And yet Europe’s political leadership pretends not only to be in control but to be able to take the European project forward. Juncker, for example, did not only just call for a common European defence policy, which is totally illusory in itself (and superfluous since there is NATO). In the same interview, he also called for a common European fiscal policy under a European finance minister. This would allow the EU to administer joint stimulus programs for the whole continent; Juncker is fantasising.
What Juncker has in mind is the dream (some would say: the nightmare) of a total centralisation of power in Brussels. An EU with its own army, with its own tax raising powers, its own finance minister and full control over the European provinces formerly known as nations — it would be a superstate. It would rather resemble the Roman Empire than anything else Europe has seen since its collapse.
But maybe that is what Juncker has in mind: to become Europe’s new quasi-Emperor?
When he took office at the end of last year, Juncker vowed that his Commission would be “more political” than any of his predecessors. What he meant by that was that he did not regard himself as a mere appointee of European governments but as someone who could claim democratic legitimacy through the fact that his nomination followed European elections in which he presented himself as a ‘leading candidate’.
Once in office, Juncker quickly had to see that his position is rather powerless. In the negotiations with the Greek government, it is Europe’s finance ministers who are calling the shots. In dealing with Vladimir Putin’s Russia, Angela Merkel and French President François Hollande are taking the lead. And when it comes to administering emergency funds to the Greek banking system, the ECB makes its own decisions without even consulting the EU Commission.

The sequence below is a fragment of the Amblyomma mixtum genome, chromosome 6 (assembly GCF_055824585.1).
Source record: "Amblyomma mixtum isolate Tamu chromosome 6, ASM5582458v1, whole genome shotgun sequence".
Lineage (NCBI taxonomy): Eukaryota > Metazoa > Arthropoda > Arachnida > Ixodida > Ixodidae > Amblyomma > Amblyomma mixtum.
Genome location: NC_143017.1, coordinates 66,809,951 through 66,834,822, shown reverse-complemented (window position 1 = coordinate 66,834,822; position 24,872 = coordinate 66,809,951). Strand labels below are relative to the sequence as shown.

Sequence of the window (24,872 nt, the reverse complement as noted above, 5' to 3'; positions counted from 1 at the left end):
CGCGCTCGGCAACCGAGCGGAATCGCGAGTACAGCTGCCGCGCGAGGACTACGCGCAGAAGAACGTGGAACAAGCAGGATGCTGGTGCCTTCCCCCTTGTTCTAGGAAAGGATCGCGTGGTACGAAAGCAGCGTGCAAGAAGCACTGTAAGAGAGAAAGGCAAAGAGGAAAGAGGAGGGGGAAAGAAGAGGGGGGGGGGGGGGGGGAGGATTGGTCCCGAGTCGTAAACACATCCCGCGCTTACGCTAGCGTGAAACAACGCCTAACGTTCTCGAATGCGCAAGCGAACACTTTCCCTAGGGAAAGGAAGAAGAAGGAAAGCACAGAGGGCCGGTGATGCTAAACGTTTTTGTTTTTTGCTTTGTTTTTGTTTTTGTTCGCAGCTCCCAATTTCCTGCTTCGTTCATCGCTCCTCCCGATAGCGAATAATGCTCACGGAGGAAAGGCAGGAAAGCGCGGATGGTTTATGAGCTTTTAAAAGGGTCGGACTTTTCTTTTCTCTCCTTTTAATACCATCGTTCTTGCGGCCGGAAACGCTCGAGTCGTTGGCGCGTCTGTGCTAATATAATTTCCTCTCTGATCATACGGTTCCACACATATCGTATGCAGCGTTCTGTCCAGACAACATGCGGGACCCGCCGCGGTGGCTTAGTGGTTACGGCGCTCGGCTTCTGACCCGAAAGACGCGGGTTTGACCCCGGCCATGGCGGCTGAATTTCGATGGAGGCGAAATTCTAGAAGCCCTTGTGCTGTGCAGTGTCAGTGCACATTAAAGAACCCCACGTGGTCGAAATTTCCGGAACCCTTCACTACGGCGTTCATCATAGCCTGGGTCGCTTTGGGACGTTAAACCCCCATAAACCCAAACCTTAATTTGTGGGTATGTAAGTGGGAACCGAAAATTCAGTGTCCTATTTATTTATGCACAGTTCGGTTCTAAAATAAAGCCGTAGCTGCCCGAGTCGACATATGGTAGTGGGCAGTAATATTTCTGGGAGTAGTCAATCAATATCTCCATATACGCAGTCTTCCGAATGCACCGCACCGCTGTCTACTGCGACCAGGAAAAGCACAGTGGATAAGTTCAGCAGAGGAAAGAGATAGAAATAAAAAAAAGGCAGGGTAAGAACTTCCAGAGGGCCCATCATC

Juncker may wish to be Europe’s president, but he is a largely powerless figure presiding over a hypertrophic bureaucracy in Brussels. His most recent remarks show how much this must aggrieve him.
On planet Juncker, the EU would be a harmonious, peaceful and perfectly planned utopia — led by none other than Jean-Claude Juncker himself, the great world leader from Luxembourg. In the sad reality of 2015, the EU is a dystopia characterised by political stalemates, financial instability and unresolved security threats.
The EU in 2015 is a place that looks and feels more like Kammenos than Juncker.
Europe’s financial, fiscal and monetary crisis is bad enough as it is. The disjuncture between this sad reality and the unbroken ambitiousness of its leaders only makes it worse.
It is hard to find answers to Europe’s real problems while you are dreaming yourself to a different planet. Juncker and the whole rest of the EU’s political leadership seriously need a reality check before they continue to fantasise over their next grand projects.
In the meantime, perhaps they could just show us what they can achieve by solving the Greek problem.